MARTIN: Is this your first Grammy?

Ms. DEE: It was my first Grammy, yes.

MARTIN: And, of course, you've got a new movie coming out this Friday and it stars Denzel Washington and Russell Crowe, and it opens - it's called "American Gangster." Let's play a short clip.

(Soundbite of movie "American Gangster")

Ms. DEE: (As Mama Lucas) You don't shoot cops unintelligible). Eva knows it.

Mr. DENZEL WASHINGTON (Actor): (As Frank Lucas) All right, Mama.

Ms. DEE: (As Mama) The only one who doesn't seem to know is you.

Mr. WASHINGTON: (As Frank) All right, Mama. I got to go. I ain't going to shoot, I promise you. I ain't going to shoot...

Ms. DEE: (As Mama) I never asked you where all this came from because I didn't want to hear you lying to me.

Mr. WASHINGTON: (As Frank) Because I don't want you to worry about it. Now come on, I got to go.

Ms. DEE: (As Mama) Please don't lie to me.

MARTIN: That's intense.

Ms. DEE: Oh, my, yes. I think about that scene. This whole film, I mean, resonates with me in a strange way - not a strange way…

MARTIN: I was going to ask you that. This seems as far a field from you. (Unintelligible).

Ms. DEE: No, it's not far a field. This is...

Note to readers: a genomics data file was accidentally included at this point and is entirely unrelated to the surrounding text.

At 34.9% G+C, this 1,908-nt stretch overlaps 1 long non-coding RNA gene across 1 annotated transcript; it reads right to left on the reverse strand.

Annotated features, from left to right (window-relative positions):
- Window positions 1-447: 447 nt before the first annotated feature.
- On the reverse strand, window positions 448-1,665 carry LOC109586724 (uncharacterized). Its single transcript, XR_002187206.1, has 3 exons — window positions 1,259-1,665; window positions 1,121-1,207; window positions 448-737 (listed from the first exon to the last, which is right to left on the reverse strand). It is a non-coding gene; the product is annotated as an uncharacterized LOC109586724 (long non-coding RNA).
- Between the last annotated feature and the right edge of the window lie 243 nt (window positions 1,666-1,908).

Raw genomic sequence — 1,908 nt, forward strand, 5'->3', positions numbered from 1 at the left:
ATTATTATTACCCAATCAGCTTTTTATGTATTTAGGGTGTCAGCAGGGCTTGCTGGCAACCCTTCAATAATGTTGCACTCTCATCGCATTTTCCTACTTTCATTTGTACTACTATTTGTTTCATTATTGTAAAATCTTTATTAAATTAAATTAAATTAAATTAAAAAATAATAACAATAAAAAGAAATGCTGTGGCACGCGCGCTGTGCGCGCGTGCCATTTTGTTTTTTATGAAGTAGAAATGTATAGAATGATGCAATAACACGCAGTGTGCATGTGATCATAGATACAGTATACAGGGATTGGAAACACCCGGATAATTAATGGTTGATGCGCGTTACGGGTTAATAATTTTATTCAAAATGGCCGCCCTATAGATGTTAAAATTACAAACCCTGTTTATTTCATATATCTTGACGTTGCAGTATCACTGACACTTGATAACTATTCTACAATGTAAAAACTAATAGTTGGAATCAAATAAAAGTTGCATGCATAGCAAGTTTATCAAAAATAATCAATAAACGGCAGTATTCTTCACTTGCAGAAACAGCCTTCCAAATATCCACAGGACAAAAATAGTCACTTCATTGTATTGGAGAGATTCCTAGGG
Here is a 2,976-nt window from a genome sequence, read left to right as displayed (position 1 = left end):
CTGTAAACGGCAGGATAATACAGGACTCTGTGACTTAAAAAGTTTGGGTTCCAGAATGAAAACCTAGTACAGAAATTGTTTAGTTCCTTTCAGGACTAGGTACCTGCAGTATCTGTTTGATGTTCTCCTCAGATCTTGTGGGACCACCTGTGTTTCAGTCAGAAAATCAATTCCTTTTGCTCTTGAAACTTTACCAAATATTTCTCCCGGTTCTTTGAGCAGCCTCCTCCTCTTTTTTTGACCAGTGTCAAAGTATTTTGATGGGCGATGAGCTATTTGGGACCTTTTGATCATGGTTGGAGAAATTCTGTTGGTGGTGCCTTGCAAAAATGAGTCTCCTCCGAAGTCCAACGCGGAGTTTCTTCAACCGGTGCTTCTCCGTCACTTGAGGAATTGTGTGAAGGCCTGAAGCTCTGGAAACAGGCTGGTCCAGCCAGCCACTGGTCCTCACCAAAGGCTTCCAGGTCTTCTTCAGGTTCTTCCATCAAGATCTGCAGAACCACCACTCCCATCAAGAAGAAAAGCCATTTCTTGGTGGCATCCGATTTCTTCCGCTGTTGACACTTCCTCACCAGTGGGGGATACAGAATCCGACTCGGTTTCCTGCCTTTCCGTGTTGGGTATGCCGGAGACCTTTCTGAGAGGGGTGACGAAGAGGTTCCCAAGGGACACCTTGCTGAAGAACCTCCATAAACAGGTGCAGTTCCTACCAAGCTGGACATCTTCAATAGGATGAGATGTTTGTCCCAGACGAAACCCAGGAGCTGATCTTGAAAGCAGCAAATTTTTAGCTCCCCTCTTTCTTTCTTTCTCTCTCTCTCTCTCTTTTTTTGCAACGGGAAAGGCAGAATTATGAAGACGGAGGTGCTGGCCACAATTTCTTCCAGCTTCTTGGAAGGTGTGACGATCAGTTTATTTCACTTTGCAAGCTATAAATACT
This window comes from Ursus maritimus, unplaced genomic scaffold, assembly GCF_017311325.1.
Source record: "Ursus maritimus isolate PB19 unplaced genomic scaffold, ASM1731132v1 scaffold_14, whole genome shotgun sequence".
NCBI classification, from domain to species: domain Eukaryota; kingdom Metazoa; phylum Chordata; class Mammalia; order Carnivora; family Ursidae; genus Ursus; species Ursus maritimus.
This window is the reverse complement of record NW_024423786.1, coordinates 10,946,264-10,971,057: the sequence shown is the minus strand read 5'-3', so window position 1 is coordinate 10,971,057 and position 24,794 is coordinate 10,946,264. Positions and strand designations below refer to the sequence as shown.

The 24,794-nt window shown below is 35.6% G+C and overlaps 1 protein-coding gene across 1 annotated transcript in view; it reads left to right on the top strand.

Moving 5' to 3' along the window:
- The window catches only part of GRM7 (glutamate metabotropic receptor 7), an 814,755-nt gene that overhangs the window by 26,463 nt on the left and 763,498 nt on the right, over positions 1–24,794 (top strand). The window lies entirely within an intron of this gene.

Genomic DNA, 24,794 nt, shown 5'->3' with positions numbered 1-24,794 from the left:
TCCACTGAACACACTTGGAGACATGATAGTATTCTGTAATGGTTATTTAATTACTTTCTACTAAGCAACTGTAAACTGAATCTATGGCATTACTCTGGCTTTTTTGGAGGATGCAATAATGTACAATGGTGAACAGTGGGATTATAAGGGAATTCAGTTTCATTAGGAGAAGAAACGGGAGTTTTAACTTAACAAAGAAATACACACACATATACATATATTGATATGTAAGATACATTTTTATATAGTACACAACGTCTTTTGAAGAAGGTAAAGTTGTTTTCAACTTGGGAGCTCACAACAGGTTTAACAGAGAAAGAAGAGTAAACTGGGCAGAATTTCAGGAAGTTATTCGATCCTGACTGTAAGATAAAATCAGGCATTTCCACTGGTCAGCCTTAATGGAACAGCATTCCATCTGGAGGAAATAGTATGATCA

MARTIN: But what attracted you to it?

Ms. DEE: I grew up in the domain where this film deals with. I grew up in Harlem. In the film, I see some of the very streets I live on. So if this film is where I come from, I don't know who I would be if I weren't this child from Harlem, this woman from Harlem. It's in me so deep, and the film reminded me of the reality of the horror of the people lost in terms of hope, living their lives in positive ways because of racism and all that, you know.

MARTIN: I wanted to ask you about that. When you were growing up, I wonder what future you saw for yourself. What did you envision? What did you dream?

Ms. DEE: My dream was I was going to be an actor. Racism occurred to me. It dawned on me that I would not be an actor. It occurred to me that I was not white. It occurred to me that being what they call colored, being a Negro, was some kind of a disadvantage. All those things I knew as a kid and that one of these days, I was going to run away, and my first heroes were Franchot Tone and Robert Taylor and - because I didn't know any black screen idols, you know, that I see today, you know.

MARTIN: What did your parents think of your plan to become an actor? At some point, people didn't think that was a terribly respectable way to earn a living. What did they think about it?